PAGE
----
Dubai Airshow 2023: Saab GlobalEye could be jointly operated by Scandinavian countries
Finland, Sweden and Denmark have been engaging in discussions with Saab to potentially jointly operate the company’s GlobalEye Airborne Early Warning and Control (AEW&C) aircraft, a Saab official told Shephard at the Dubai Airshow 2023.
Sweden has ordered two GlobalEyes under a US$710 million deal. Deliveries have been slated for 2027 and the contract included a potential extension for two more aircraft.
‘It comes down to the Swedish Defence Force to make that choice [about the extension], but we are having discussions with the neighbouring countries in Scandinavian – Finland and Denmark –, to see whether scaling up from two or more aircraft in the region could be part of the equation in the region,’ said Tomas Lundin, head of marketing and sales of AEW&C business at Saab.
When asked whether the countries involved could jointly use the same platforms, Lundin commented ‘Why not? That’s a good idea’. He emphasised, however, that the collaboration between the Scandinavian neighbours was only ‘aspirational’ at this point.
Although Scandinavian countries have been known for their close collaboration on dispersed air operations conducted with fighter jets, the concept of multiple nations owning a shared defence platform does not seem to have a clear precedent.
Lundin could not confirm when a decision could be expected regarding the potential collaboration, but he said Saab believed GlobalEye would ‘be an important asset’ for countries in the region and ‘they are showing a great deal of interest in the capability’.
The Swedish company has also disclosed it will deliver the remaining two GlobalEye AEW&C aircraft to the UAE at some point in 2024.
Abu Dhabi became the launch export customer when it awarded Saab a $1.3 billion development and production contract for two aircraft at the Dubai Airshow 2015. A $238 million agreement for the third system was announced in 2017, with a $1 billion follow-on contract from the for the fourth and fifth aircraft in 2021.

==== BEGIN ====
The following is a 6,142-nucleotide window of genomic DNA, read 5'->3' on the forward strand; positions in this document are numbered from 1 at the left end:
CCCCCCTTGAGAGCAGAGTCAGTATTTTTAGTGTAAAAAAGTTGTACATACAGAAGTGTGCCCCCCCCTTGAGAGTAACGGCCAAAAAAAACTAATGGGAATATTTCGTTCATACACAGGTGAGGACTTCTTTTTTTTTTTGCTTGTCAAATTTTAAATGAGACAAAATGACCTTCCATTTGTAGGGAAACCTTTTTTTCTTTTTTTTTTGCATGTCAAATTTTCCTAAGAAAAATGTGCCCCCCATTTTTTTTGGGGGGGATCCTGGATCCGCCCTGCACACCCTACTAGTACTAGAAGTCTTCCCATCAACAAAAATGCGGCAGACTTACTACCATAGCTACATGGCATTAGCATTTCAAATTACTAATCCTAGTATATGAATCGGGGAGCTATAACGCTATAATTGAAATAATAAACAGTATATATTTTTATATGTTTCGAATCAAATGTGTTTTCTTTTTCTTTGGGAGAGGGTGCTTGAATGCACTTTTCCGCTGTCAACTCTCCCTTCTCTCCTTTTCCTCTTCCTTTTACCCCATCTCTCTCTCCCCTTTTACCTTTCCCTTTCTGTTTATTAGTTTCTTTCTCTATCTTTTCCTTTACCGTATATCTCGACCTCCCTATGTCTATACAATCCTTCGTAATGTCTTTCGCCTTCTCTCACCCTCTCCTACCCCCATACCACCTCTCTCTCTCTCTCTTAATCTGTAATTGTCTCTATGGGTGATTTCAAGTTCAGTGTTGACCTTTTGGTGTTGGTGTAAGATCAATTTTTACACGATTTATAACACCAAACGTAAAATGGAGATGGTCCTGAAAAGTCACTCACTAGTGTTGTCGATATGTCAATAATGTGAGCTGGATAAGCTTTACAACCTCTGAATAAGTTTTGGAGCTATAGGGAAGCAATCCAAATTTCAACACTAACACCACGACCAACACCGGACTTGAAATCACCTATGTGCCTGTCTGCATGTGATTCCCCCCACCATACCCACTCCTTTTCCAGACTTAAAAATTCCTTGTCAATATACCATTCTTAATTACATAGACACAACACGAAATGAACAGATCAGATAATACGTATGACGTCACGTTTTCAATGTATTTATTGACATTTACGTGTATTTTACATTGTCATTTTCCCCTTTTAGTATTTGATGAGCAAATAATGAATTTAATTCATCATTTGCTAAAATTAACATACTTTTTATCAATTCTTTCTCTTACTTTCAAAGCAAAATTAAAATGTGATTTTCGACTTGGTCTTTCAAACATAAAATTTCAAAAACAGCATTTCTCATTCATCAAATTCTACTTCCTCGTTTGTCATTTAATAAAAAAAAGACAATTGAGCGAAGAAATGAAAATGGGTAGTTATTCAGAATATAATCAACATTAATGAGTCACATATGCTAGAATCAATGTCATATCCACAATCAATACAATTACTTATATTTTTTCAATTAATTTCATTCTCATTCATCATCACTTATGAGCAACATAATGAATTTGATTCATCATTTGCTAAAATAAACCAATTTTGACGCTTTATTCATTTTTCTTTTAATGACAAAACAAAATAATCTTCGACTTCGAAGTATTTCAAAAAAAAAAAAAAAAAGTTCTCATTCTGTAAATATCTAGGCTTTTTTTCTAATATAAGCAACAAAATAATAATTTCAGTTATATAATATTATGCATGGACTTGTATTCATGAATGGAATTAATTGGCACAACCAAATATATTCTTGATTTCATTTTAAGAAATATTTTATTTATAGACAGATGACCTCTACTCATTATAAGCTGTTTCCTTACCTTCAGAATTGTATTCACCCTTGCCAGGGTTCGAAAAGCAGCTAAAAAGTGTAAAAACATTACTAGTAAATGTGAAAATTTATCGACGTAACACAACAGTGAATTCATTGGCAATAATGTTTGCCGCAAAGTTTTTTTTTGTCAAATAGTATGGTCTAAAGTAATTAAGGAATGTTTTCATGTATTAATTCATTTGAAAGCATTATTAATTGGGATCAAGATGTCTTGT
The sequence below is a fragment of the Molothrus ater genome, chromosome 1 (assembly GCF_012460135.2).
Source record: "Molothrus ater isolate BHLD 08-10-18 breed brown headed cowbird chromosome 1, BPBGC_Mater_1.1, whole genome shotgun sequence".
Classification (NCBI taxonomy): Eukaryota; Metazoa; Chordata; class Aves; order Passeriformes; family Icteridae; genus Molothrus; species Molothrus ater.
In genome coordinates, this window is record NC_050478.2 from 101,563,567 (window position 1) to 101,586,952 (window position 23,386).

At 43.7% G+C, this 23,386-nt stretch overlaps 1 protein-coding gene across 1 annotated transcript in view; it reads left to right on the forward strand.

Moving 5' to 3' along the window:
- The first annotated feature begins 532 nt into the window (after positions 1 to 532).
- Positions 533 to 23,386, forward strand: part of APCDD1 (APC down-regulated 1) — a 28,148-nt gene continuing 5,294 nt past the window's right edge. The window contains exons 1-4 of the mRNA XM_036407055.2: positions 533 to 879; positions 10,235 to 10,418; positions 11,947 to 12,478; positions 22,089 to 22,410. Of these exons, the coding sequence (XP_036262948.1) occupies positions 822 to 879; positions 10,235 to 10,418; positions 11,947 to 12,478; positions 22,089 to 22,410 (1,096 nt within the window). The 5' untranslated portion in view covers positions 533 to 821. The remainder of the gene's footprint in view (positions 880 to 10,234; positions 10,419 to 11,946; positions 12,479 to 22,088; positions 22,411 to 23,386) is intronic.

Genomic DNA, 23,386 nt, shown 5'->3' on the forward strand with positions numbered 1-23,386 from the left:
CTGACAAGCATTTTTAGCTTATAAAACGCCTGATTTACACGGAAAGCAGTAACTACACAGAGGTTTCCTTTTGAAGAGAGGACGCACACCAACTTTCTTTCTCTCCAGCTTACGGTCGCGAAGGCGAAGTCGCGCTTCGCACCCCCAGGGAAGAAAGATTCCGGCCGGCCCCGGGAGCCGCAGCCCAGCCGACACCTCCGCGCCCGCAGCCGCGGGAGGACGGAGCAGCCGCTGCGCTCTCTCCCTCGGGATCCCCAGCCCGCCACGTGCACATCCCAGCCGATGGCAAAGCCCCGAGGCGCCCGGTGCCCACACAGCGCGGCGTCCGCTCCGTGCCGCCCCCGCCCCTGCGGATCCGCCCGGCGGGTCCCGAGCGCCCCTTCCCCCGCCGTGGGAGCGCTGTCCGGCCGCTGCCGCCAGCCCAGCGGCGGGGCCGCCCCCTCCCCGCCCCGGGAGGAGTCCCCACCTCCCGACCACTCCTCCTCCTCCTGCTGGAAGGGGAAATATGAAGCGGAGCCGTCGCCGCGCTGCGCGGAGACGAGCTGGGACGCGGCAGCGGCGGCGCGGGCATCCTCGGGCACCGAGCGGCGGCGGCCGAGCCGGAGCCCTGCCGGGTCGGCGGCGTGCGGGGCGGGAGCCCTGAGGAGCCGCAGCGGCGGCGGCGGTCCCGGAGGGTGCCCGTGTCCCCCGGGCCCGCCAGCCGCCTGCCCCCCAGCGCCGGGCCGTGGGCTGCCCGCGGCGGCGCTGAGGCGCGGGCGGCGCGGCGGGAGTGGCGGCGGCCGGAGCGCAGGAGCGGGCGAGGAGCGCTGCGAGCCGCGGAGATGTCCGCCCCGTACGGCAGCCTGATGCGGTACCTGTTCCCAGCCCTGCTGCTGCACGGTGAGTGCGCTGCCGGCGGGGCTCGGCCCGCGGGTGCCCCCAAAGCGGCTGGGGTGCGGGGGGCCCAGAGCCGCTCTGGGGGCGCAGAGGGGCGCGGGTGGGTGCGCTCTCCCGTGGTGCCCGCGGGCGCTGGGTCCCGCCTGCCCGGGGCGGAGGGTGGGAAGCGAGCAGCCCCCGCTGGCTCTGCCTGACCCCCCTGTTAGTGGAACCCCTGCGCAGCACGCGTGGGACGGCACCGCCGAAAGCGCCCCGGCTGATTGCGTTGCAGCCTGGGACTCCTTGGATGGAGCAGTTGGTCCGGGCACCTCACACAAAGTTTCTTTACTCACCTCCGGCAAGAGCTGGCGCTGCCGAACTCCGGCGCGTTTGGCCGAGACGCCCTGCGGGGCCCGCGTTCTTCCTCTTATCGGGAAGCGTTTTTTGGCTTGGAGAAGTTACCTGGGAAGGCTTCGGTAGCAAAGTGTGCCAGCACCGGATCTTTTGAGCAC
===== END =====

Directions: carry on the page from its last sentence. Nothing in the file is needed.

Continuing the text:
Three aircraft have already been delivered. Lundin said the fourth Emirati GlobalEye has already flown and the fifth ‘is about to fly’ in the coming weeks.
The Swedish-made multi-role airborne surveillance system combines the S-band Erieye Extended Range (ER) radar and mission system, and has been based on the Bombardier’s Global 6000 jet aircraft.
Lundin said Saab could deliver a GlobalEye in 36 months once it received the Global 6000 from Bombardier.
‘We do all the special missions adaptations in-house,’ he said, adding that the product was a ‘turnkey solution’ for Saab.
Photos published by Saab on the fourth GlobalEye for the UAE (picture above) have shown distinct fairings on both sides of the cabin when compared to the previously delivered three aircraft – or indeed any other GlobalEye. This was, Saab said, due to some undisclosed additional capabilities the UAE has requested for the final two aircraft.
Saab claimed the added capabilities highlighted the GlobalEye’s customisable and augmentable nature.
The company recently sold two former-Emirati Erieye radar-equipped Saab 340s to Poland, and Lundin said Warsaw has expressed interest in the GlobalEye as well. South Korea has also been pitched the Saab AEW&C platform to augment the country’s four E-7s.
‘We are expecting soon to have a firm request for proposal and South Korea is looking at buying four more airborne early warning aircraft…and it will be an open competition,’ Lundin noted.
The GlobalEye proposal for Seoul incorporated an under-fuselage and rear-fuselage mounted radars. This modification would supplement the fuselage-mounted Erieye ER radar, allowing for a 360-degree radar coverage, Saab said.
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